The Persian Leopard (Panthera pardus saxicolor) , also known as the Caucasian Leopard, is the largest of leopard subspecies. The large portion of the wild population lives in the forests of Iran, followed by Afghanistan, Turkmenistan, Armenia, Azerbeijan, Russia, Pakistan and Turkey. 

ABOUT

Leopards are arboreal animals, and their spotted rosette coats aids in remaining undetected between the leaves. Its’ long tail is an evolutive characteristic in tree dwellers, like the leopard. This characteristic guarantees that they never lose balance while up high in the trees or chasing a prey.

Picture: Animalspot.net

Source: National Geographic

The Caucausian Leopard is listed as Endagered by the IUCN, with a total wild population of less than 1000 animals.

THREATS

The population decline in the Caucasus began after the Russian conquest of the Caucasus in the second half of the 19th century. The region between the Black Sea and Caspian Sea was controlled by the Russian Empire and was turned into royal hunting grounds. At the same time, the imperial authorities encouraged the population to kill leopards by proclaiming leopards as pests and by offering rewards for their skins. Nowadays, poaching is still a huge threat to the Persian Leopard population. Trophy-hunting, trafficking and spontaneous encounters threaten the leopard population chances for survival outside protected areas appear very slim. 

Infrastructure development, habitat destruction and human disturbance caused severe fragmentation, leading to the division of habitat into smaller and geographically isolated fragments. The ever-increasing disintegration of habitat leads to the isolation of small subpopulations, which low intraspecific genetic diversity is a huge threat to the species survival. Persian leopards geographically distant groups are comprised by no more that 100 individuals. Since the 18th century, the Persian Leopard lost 84% of its range.

SAVING THE PERSIAN LEOPARD: CONSERVATION EFFORTS

When research showed that the Persian leopard population in the Caucusus could not thrive without human intervention, action was taken to avoid extinction at all costs. In 2007, the Russia’s Center for Reintroduction of the Leopard in the Caucasus was launched. This project’s purpose is to bring the predator back to the Caucasus Mountains, inside the Sochi National Park. A long-term breeding and reintroduction program was developed with the support and participation of WWF, IUCN, EAZA, the Russian government, A.N. Severtsov Institute of Ecology and Evolution and Moscow Zoo. The breeding program comprised of four wild caught leopards brought from Turkmenistan and Iran. The difficulty to get the animals to breed lead to a need to turn the plan around. In 2012, a Persian leopard couple from Lisbon Zoo was transferred to the Sochi Conservation Center. In 2013, two cubs were born – something that hadn’t happened in Russia in over 50 years. By 2016, a total of 14 kittens were born in the center.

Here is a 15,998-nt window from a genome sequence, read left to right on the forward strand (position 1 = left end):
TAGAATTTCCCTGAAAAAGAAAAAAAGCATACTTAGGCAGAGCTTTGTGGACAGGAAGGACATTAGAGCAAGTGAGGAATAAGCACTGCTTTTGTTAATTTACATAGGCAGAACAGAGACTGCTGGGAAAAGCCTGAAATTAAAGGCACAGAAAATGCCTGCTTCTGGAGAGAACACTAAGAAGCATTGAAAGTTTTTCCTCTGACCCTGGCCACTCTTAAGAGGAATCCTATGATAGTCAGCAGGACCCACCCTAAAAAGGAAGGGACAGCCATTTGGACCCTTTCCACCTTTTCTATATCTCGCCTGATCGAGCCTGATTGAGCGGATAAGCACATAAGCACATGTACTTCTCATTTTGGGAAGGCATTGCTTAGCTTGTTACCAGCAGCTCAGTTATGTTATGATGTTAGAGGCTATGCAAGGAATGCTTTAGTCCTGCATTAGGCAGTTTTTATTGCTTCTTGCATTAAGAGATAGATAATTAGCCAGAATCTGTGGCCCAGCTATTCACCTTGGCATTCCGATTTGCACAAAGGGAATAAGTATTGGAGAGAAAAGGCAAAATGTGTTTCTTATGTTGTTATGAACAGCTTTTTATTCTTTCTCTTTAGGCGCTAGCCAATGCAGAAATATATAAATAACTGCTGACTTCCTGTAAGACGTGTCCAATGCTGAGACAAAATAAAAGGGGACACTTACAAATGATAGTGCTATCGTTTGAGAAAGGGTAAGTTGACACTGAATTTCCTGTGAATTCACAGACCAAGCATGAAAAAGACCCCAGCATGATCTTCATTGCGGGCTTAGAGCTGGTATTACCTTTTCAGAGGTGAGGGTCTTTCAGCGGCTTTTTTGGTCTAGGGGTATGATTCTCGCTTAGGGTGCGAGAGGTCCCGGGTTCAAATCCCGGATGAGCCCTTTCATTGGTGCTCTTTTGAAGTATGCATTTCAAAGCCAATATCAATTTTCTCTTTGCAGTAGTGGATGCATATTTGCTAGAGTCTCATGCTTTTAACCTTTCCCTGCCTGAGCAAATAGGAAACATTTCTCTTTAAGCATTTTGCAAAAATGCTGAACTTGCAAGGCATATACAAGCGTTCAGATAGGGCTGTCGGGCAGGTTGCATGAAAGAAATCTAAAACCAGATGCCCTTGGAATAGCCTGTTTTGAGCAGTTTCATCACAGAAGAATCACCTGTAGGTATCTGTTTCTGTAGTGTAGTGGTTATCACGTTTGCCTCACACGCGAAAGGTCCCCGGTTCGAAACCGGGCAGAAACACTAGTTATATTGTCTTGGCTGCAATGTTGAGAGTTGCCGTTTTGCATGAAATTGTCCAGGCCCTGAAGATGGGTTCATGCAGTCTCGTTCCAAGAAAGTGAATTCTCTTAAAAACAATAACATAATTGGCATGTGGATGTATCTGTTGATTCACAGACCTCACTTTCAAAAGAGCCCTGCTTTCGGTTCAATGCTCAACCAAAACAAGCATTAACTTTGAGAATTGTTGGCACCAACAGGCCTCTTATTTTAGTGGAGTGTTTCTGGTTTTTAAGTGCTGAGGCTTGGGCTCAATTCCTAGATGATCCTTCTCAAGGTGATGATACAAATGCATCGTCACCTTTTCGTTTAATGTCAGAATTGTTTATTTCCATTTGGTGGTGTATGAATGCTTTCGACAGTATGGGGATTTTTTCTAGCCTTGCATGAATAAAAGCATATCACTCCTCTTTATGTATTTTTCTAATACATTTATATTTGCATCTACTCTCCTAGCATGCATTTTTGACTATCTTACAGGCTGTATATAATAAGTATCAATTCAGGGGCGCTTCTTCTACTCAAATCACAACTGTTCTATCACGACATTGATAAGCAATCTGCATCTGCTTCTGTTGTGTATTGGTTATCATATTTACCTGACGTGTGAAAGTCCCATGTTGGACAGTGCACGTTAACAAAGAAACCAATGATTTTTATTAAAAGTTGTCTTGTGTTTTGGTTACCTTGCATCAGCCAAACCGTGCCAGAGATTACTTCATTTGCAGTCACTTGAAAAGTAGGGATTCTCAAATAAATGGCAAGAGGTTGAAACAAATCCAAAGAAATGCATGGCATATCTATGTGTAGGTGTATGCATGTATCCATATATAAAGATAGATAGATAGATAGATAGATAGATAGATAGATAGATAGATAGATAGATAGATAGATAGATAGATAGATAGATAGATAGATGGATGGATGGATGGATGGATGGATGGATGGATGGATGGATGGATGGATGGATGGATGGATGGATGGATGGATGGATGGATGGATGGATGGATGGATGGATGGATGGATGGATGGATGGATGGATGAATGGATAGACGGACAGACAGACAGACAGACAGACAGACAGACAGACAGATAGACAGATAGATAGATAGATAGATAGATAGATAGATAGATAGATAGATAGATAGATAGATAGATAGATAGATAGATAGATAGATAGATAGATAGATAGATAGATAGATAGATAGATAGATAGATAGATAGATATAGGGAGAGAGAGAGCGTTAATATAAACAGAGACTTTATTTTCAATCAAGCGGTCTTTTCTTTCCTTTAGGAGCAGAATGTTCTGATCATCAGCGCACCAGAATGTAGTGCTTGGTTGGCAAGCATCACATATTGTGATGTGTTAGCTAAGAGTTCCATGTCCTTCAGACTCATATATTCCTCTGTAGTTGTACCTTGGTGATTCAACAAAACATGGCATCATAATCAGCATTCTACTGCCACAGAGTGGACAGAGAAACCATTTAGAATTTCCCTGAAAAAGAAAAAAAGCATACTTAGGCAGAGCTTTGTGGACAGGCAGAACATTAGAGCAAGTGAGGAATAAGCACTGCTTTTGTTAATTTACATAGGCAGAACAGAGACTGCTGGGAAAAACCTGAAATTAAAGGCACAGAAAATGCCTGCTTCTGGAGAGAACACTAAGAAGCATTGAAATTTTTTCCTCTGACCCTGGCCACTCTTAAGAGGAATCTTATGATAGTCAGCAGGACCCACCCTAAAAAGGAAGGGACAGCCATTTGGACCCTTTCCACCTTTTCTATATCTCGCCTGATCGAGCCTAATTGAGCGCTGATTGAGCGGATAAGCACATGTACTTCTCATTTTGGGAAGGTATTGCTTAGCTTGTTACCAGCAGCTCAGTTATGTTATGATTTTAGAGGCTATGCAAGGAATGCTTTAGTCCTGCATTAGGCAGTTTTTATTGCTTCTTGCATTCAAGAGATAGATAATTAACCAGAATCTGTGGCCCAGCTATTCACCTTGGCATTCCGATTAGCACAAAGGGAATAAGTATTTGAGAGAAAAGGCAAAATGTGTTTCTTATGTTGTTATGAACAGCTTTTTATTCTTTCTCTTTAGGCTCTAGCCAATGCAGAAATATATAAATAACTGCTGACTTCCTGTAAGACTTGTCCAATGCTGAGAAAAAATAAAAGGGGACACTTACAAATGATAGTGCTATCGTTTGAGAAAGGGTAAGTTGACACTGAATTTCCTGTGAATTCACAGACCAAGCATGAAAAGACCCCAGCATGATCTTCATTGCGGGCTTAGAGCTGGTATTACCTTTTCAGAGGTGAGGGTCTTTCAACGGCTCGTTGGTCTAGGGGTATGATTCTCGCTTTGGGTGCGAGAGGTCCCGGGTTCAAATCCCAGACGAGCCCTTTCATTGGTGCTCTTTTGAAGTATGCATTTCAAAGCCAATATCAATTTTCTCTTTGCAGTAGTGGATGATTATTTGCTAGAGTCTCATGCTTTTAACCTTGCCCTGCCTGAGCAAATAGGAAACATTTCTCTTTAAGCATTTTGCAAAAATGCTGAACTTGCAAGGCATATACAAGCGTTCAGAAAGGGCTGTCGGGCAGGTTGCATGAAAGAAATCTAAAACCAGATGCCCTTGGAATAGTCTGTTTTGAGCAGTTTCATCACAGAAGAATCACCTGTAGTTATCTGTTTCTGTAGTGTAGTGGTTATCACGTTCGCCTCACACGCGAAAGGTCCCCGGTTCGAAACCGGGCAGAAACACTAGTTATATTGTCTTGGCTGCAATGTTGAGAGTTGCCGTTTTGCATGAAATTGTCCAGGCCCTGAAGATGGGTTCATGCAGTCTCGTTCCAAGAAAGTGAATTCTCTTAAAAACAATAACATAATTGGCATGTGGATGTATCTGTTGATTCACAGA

Picture: Persian Leopard at Lisbon Zoo (Jardim Zoológico de Lisboa)

When research showed that the Persian leopard population in the Caucusus could not thrive without human intervention, action was taken to avoid extinction at all costs. In 2007, the Russia’s Center for Reintroduction of the Leopard in the Caucasus was launched. This project’s purpose is to bring the predator back to the Caucasus Mountains, inside the Sochi National Park. A long-term breeding and reintroduction program was developed with the support and participation of WWF, IUCN, EAZA, the Russian government, A.N. Severtsov Institute of Ecology and Evolution and Moscow Zoo. The breeding program comprised of four wild caught leopards brought from Turkmenistan and Iran. The difficulty to get the animals to breed lead to a need to turn the plan around. In 2012, a Persian leopard couple from Lisbon Zoo was transferred to the Sochi Conservation Center. In 2013, two cubs were born – something that hadn’t happened in Russia in over 50 years. By 2016, a total of 14 kittens were born in the center..

The program continues to be evaluated and there is ongoing analysis and research too improve population survival. The future wild population will be founded by individuals brought from the he EAZA Persian leopard EEP into Breeding Centre in Sochi National Park, as well as other facilities currently being developed. Both the EAZA Felid Taxon Advisory Group and Persian leopard EEP assist in the care and management of leopards prior to their release, by providing knowledge and skills to the professionals in their care. The IUCN Cat Specialist Group provides valuable expertise to the training of soon-to-be released animals, helping them get hunting and survival skills. The release program and continuous monitoring of reintroduced animals is also aided by the IUCN. With the participation of specialist individuals and renowned institutions, it’s possible to cover all the domains necessary to make this project a successful and exemplary one.

 

Furthermore, the Persian Leopard National Action Plan in Iran started in 2014 and was officially endorsed in 2016. Several innovative programs have been developed and are expected to improve the survivael prospect to the Persian leopard population in Iran. These include systematic monitoring of individuals, awareness raising and the preparation of guidelines and technical books. Efforts to save the Persian Leopard in Iran have been made through the creation of several other projects in this country.

Persian Leopard being collared in Iran. Picture: Ptes
Picture: Wild Persian Leopards

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